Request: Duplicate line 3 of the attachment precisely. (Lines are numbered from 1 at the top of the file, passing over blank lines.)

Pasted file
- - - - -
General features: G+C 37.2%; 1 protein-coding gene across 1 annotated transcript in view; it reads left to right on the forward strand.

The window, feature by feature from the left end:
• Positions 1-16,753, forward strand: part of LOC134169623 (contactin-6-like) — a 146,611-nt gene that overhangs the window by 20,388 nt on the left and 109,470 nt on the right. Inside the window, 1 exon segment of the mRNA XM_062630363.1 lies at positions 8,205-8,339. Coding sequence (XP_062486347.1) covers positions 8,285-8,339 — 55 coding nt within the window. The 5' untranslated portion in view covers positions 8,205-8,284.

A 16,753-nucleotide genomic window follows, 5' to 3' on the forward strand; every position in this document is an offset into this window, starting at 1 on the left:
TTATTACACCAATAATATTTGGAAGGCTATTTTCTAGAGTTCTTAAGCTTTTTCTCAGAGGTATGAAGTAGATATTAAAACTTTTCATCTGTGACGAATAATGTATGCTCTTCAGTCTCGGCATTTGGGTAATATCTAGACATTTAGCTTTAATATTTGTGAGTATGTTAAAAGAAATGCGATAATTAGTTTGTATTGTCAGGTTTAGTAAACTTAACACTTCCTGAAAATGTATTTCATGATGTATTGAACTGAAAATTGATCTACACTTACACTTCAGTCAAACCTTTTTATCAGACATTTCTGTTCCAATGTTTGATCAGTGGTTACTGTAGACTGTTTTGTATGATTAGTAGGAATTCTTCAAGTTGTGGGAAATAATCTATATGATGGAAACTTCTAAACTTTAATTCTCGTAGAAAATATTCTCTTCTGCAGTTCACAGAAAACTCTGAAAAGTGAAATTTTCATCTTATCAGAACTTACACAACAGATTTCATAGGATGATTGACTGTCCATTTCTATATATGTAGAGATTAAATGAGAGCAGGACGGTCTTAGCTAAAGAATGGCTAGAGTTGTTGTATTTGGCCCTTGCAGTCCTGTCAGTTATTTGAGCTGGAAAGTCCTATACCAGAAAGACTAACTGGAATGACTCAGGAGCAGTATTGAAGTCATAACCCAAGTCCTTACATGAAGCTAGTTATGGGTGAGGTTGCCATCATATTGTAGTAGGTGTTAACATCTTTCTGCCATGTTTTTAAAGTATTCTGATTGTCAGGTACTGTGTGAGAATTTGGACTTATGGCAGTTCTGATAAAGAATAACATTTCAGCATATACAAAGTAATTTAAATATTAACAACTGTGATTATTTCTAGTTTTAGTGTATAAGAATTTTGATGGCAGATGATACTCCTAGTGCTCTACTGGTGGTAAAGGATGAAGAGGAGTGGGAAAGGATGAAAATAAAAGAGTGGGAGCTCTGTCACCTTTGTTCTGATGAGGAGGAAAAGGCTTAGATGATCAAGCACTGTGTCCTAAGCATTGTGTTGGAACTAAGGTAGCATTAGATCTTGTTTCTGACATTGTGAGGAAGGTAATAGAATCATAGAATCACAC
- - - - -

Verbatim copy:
• Positions 1-16,753, forward strand: part of LOC134169623 (contactin-6-like) — a 146,611-nt gene that overhangs the window by 20,388 nt on the left and 109,470 nt on the right. Inside the window, 1 exon segment of the mRNA XM_062630363.1 lies at positions 8,205-8,339. Coding sequence (XP_062486347.1) covers positions 8,285-8,339 — 55 coding nt within the window. The 5' untranslated portion in view covers positions 8,205-8,284.